Close the infrastructure deficit
14 May 2014
The New Times
Infrastructure deficit is a big problem in Africa estimated to reduce industrial production by 40 per cent and making the cost of doing business very high.
Massive investment is required to finance the development of electricity, roads, railways, airports, seaports and waterways as well as ICTs.
Countries, sub-regions and the continent must scale up mobilisation of resources for infrastructure financing, with an affordable and diversified mechanism that would go a long way in reducing the burden on governments which are limited by how much revenue can be raised in any given financial year.
Countries need to enhance their efforts in accessing potential global sources of finance for Africa's infrastructure needs. The G-20 established a High Level Panel (HLP) for infrastructure, whose goal is to mobilise such finances.
At the AU level, a Presidential initiative, Programme for Infrastructure Development for Africa (PIDA), is expected to synchronise the long term development of infrastructure in Africa, and with the collaboration of African Development Bank (AfDB), the African Union Commission, the Regional Economic Communities like the East African Community (EAC), as well as NEPAD, it is envisaged that critical investment as well as resource gaps will be addressed.
Huge finances will be required to start new infrastructure projects as well as to maintain existing investments. To keep up with the required pace for sustainable socioeconomic development, dictated by population growth, rural urban migration and need for industrialisation, the continent needs new generation capacity for up to 7000 megawatts a year.
Because of ability by some countries more than others to develop this power, there is need for regional power trade that requires about 22,000 megawatts of cross-border transmission lines.
The intraregional fibre-optic network and the continental submarine cable loop should serve to connect capitals, ports, border crossing for persons and goods. This could feed into good quality roads that connect secondary cities.
Absence of all-season roads in some parts has hindered access to high-value agricultural land.
Availability of clean and portable water would contribute to higher yields because of irrigation, better health and sanitation, hence meeting the Millennium Develop Goals (MDGs).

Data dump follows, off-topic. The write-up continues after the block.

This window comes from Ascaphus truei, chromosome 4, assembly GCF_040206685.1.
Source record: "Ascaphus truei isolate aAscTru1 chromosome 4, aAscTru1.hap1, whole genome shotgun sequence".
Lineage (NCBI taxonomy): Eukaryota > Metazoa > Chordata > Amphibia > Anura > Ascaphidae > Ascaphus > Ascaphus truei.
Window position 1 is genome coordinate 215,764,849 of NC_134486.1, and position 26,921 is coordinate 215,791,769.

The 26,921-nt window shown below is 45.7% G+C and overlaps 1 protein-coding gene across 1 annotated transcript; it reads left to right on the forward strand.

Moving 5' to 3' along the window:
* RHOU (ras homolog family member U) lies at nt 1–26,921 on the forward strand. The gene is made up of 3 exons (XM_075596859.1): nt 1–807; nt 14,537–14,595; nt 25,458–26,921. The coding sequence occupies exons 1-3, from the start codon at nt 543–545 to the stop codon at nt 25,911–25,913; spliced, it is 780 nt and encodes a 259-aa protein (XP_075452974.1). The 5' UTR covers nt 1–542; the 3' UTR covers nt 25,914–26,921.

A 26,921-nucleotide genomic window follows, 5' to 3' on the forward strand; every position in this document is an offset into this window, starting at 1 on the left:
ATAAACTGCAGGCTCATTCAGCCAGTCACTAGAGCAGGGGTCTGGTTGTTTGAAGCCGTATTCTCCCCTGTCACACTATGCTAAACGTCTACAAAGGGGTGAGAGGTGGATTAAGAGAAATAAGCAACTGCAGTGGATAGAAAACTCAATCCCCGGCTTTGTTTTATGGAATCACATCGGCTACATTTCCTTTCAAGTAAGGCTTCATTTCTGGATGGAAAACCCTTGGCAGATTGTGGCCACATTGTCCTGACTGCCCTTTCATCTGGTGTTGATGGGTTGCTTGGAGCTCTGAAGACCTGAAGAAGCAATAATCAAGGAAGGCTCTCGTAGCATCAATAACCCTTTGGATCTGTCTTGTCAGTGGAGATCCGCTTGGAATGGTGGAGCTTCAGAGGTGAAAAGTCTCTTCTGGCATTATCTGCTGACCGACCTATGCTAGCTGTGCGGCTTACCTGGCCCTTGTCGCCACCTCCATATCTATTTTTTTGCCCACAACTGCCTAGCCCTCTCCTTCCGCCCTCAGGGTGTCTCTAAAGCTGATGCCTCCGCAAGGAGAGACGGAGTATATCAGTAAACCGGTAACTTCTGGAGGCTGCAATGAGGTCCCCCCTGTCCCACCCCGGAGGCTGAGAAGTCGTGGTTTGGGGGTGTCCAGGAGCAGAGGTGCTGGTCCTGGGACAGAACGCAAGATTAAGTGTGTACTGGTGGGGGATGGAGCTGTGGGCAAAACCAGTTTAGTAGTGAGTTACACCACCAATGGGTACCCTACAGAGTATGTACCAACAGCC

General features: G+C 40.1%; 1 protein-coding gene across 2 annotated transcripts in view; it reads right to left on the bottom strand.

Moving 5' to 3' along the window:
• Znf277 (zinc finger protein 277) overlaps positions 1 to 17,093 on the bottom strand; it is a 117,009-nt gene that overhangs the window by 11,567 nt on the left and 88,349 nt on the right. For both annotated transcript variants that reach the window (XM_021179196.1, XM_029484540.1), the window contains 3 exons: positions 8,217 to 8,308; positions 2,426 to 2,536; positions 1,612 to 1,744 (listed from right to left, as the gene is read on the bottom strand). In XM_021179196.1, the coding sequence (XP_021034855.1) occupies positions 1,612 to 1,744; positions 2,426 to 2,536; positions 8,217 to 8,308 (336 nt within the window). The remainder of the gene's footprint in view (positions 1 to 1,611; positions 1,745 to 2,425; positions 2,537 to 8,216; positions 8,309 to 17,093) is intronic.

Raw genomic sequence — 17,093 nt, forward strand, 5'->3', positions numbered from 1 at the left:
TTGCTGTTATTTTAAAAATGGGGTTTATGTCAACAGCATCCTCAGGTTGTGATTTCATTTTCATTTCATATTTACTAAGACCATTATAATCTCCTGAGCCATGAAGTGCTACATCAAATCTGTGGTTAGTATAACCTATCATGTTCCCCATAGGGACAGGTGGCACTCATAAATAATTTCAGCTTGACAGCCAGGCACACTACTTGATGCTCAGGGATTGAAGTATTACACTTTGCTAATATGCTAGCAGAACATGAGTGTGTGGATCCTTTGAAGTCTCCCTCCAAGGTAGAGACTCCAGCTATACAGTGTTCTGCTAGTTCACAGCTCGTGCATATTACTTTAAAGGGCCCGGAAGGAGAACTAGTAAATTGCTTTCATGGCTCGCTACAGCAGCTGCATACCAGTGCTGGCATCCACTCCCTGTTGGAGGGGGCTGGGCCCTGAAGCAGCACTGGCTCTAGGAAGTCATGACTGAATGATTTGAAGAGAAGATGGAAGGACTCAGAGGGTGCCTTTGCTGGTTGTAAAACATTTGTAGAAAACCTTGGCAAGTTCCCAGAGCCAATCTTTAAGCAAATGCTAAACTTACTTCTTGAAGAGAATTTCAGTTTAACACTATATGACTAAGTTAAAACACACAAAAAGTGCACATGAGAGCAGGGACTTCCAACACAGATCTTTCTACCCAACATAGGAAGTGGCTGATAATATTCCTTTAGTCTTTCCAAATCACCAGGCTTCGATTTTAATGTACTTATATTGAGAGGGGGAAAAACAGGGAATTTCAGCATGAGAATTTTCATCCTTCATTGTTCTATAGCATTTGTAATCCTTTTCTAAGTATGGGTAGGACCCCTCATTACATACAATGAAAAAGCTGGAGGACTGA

Compared to world standards, Africa's infrastructure network is very weak. Roads account for 90 per cent of transport, yet the present density is about seven kilometres per 100 square kilometres.
It is worthwhile for our countries to calculate the existing kilometres of road coverage against the total land mass. If we do not go up to at least 25-30km per 100 square kilometres, then we are doing badly.
Quality too needs to be addressed. For example, how many kilometres of those roads being captured in national statistics are tarmacked/paved?
What is the distribution pattern, to determine whether all the regions are served equitably to enable their produce reach the market?
Under the East African new initiative to up-scale cross-border communication, railways have been identified as key to trade, and therefore income, savings and, in turn, investment.
Today, 17 African countries do not have railway lines at all, while 20 have railways which have not been in operation for years. Where they exist, the network is characterised by variation in the type of gauge, limiting cross border use.
While 29 countries on the continent have one form of inland waterways or another, including canals, lakes and rivers, their use remains minimal because of silting, water fluctuation and the danger to use them without proper signalling and communications systems.
Seaports, on the other hand, are largely below international standards, operating merchant fleets of 20 or more years, as opposed to the recommended 13-14 years.
Air transport needs improvement in terms of fleet, navigation equipment and airport infrastructure.
In the case of East Africa, the cost of flying is very high because the air space is not liberalised, and monopoly is hampering further investment because of lack of competition.
Communications systems remain weak although the ICT sector has made a lot of improvements in recent years in telecommunication. At the sub-regional level, we need to harmonise policies and market structures, particularly in respect to interconnectivity, tariff structures.
Due to population pressure and climatic conditions, availability of usable water is diminishing. Rain water harvesting is one area that has not been attended to, despite the present deficit in dams, boreholes, pipelines and storage facilities. Water has not been efficiently harnessed as an energy source either.
Failure to address energy, especially changing focus to renewable sources presents the biggest infrastructure challenge.
Africa's power consumption is about 10 per cent of that in the developed world. Can we then compete in industrialisation and trade?
We continue to consume what we do not produce, and to produce what we do not consume as our raw exports are processed and returned for us to buy as finished products.
Thirty out of the 54 African countries experience regular power interruptions, causing 5 per cent loss in sales and, on average, 1-2 per cent of GDP.
If the current trend of minimal financing for infrastructure remains, the annual deficit will keep increasing, undermining all other efforts towards social and economic development.
The G-20 leaders at the last meeting in Seoul, South Korea pledged to support Africa through trade facilitation and regional infrastructure through Aid for Trade (AfT).
Other potential sources include global capital markets, bilateral partnerships and Public Private Sector Partnerships (PPPs), which can work if supported by sound financing frameworks.